Skip to main content



JASLO , town in S.E. Poland. A Jewish settlement existed there before 1463. In 1589 the town obtained the privilege de non tolerandis Judaeis, i.e., the right to exclude Jews, and in 1619 Jewish settlement and commerce in Jaslo were again prohibited. However, several Jewish families were living in Jaslo by 1765. In 1795, after the partition of Poland, Jaslo passed to Austria under which there were no restrictions on Jewish settlement. In 1805 six families were settled in Jaslo as farmers, and the Jewish community began to increase, in particular between 1848 and 1853. The Jewish population numbered 433 in 1880 (13.1% of the total), 934 in 1890 (20.6%), 1,524 in 1900 (23.2%), 2,262 in 1910 (22.3%), and 2,445 in 1921 (23.5%). The majority were Hasidim. Children generally received a traditional Jewish education. A number attended the local secondary school, where there were 30 Jewish pupils out of 556 in 1914. During the period between the two world wars the Jewish population was mainly occupied in light industry and crafts. In 1921, 96 Jews owned industrial enterprises employing 678 persons, of whom 76 were owners, 49 members of the family, 83 Jewish, and 470 non-Jewish workers. The only sizable enterprises owned by Jews were five chemical works, employing 35 Jewish and 420 non-Jewish workers; large or medium-sized workshops included 29 food processing, 28 clothing, eight timber, seven metallurgical, six building, three machinery, three leather, three textile, two printing, and two disinfecting.

[Nathan Michael Gelber]

Holocaust Period

In the summer of 1941, a ghetto was established in Jaslo. Refugees increased the population to around 2,300. In July and August 1942 around 650 Jews were executed in the surrounding forests. The ghetto was liquidated on August 19–20 and its inmates, with a few exceptions, were deported to Belzec and there murdered. A small number of Jews were transferred to the forced labor camp in Szebnia, which was liquidated in 1943. No Jews settled in Jaslo after World War ii.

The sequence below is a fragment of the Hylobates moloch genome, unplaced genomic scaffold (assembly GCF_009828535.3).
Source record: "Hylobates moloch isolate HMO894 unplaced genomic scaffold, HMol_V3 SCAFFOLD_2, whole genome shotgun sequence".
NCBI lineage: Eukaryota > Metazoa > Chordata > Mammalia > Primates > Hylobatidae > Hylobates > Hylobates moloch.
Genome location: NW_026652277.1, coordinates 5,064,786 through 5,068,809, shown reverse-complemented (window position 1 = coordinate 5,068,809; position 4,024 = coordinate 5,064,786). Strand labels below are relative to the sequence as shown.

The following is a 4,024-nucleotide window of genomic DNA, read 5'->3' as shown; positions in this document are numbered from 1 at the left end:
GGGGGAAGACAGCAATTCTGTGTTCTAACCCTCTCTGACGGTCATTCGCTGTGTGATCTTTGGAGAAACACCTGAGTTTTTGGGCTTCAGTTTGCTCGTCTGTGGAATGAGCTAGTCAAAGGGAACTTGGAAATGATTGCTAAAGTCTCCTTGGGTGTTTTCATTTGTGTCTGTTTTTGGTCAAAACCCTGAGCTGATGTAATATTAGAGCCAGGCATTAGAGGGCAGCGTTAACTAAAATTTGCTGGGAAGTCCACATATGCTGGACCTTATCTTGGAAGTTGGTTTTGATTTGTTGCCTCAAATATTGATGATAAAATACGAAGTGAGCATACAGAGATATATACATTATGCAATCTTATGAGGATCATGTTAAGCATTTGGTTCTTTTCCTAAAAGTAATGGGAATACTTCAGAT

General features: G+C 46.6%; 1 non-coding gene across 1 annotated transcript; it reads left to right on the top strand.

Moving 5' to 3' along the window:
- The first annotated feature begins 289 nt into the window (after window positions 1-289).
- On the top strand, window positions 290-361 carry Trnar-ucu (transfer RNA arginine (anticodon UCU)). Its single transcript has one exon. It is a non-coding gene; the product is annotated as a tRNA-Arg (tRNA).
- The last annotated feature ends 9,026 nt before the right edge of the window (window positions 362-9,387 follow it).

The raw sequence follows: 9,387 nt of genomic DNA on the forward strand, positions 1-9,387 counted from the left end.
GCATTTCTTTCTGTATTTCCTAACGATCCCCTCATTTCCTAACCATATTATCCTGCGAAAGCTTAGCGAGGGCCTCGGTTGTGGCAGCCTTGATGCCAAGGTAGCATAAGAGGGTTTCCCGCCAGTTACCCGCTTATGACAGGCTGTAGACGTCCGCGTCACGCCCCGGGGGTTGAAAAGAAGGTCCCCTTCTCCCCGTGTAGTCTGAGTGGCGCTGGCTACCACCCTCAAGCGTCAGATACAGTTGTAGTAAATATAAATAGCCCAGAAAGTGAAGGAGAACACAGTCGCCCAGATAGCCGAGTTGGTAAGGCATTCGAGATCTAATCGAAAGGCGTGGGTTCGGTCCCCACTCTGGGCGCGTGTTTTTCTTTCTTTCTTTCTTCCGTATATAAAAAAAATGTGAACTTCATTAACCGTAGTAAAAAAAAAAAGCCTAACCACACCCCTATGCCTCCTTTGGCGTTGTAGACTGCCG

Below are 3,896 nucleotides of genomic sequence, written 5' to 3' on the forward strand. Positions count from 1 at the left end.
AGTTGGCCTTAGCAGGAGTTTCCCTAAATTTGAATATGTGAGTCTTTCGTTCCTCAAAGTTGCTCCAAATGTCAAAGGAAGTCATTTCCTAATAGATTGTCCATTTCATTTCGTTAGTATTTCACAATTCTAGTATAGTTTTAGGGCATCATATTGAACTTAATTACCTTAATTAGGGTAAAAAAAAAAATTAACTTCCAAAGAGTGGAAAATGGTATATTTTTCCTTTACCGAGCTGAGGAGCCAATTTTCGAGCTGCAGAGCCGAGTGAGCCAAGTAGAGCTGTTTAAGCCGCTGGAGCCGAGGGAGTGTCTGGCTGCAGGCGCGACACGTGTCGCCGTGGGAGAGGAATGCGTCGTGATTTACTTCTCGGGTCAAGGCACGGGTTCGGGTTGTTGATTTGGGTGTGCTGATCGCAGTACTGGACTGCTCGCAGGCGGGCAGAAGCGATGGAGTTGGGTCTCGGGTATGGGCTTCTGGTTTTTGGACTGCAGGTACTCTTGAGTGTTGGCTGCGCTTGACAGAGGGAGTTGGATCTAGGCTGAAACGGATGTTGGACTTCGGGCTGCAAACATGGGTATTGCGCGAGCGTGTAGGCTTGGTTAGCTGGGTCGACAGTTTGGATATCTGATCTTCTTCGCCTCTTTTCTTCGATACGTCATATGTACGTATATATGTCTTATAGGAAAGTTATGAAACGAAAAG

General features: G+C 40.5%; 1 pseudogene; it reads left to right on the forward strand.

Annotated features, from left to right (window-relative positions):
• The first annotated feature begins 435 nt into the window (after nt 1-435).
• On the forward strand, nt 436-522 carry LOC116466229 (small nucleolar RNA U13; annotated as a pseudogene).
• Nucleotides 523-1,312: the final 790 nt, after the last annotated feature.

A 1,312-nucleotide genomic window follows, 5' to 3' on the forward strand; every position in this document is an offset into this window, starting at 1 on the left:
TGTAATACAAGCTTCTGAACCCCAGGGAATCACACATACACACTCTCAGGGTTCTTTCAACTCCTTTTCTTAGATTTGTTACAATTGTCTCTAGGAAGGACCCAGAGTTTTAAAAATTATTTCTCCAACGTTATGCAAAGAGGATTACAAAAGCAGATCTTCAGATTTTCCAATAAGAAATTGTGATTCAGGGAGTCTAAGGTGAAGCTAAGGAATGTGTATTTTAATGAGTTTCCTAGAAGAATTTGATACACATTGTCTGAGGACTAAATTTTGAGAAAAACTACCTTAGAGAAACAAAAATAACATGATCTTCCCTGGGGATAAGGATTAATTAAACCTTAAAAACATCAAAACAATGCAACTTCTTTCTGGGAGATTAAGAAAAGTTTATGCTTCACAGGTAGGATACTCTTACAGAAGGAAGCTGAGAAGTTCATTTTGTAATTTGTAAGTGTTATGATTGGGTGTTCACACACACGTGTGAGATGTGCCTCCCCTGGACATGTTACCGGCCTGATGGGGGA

[Stefan Krakowski]


E. Podhorizer-Sandel, in: bŻih, 30 (1959), 87–109.

Cite this article
Pick a style below, and copy the text for your bibliography.

  • MLA
  • Chicago
  • APA

"Jaslo." Encyclopaedia Judaica. . 14 Nov. 2018 <>.

"Jaslo." Encyclopaedia Judaica. . (November 14, 2018).

"Jaslo." Encyclopaedia Judaica. . Retrieved November 14, 2018 from

Learn more about citation styles

Citation styles gives you the ability to cite reference entries and articles according to common styles from the Modern Language Association (MLA), The Chicago Manual of Style, and the American Psychological Association (APA).

Within the “Cite this article” tool, pick a style to see how all available information looks when formatted according to that style. Then, copy and paste the text into your bibliography or works cited list.

Because each style has its own formatting nuances that evolve over time and not all information is available for every reference entry or article, cannot guarantee each citation it generates. Therefore, it’s best to use citations as a starting point before checking the style against your school or publication’s requirements and the most-recent information available at these sites:

Modern Language Association

The Chicago Manual of Style

American Psychological Association

  • Most online reference entries and articles do not have page numbers. Therefore, that information is unavailable for most content. However, the date of retrieval is often important. Refer to each style’s convention regarding the best way to format page numbers and retrieval dates.
  • In addition to the MLA, Chicago, and APA styles, your school, university, publication, or institution may have its own requirements for citations. Therefore, be sure to refer to those guidelines when editing your bibliography or works cited list.